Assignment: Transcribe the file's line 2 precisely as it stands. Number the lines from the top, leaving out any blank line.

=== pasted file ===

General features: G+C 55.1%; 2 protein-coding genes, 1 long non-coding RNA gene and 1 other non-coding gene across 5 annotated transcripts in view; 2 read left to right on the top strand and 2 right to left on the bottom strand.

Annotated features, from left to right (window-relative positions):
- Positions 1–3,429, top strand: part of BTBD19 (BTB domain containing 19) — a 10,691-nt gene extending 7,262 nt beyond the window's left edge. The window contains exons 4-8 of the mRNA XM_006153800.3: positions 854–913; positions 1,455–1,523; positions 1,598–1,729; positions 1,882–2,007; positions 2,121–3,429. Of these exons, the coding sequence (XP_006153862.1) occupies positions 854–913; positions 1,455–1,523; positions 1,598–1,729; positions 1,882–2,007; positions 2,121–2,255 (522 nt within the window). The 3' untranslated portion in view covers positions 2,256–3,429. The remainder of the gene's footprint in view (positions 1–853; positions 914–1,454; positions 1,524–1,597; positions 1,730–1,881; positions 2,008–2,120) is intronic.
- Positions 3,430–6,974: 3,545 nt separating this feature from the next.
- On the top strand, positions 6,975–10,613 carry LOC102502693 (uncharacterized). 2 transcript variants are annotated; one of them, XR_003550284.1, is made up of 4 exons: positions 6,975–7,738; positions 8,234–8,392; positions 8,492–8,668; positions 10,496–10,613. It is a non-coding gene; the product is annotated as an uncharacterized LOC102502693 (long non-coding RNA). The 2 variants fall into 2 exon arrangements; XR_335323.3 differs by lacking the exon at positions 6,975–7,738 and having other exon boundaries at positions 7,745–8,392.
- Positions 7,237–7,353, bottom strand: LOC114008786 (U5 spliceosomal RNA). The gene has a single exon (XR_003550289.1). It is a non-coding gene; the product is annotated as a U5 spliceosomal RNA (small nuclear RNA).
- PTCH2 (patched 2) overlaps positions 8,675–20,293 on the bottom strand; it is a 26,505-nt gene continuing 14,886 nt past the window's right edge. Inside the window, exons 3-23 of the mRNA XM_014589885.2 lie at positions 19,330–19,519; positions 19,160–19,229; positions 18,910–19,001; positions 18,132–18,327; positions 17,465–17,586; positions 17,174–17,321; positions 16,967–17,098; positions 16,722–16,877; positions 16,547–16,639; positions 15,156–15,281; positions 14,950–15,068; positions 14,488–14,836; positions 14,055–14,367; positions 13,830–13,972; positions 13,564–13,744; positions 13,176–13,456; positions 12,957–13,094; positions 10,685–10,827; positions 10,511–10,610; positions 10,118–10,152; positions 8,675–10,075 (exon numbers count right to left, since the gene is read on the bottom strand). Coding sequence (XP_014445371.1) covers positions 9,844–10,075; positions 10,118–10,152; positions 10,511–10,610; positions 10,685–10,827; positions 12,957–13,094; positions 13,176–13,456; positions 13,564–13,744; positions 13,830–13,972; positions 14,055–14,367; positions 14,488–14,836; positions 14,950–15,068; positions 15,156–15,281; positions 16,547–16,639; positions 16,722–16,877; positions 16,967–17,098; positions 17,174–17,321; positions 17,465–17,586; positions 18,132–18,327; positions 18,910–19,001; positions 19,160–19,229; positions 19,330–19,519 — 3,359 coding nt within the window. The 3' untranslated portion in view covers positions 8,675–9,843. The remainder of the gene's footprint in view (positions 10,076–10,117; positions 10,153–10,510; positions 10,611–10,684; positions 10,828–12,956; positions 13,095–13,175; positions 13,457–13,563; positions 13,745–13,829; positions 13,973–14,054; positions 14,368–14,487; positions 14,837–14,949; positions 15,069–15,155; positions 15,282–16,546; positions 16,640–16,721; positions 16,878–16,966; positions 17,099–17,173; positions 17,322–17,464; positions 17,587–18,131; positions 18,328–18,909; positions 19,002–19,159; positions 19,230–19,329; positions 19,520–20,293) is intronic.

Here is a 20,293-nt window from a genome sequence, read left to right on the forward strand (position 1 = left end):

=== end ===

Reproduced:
Annotated features, from left to right (window-relative positions):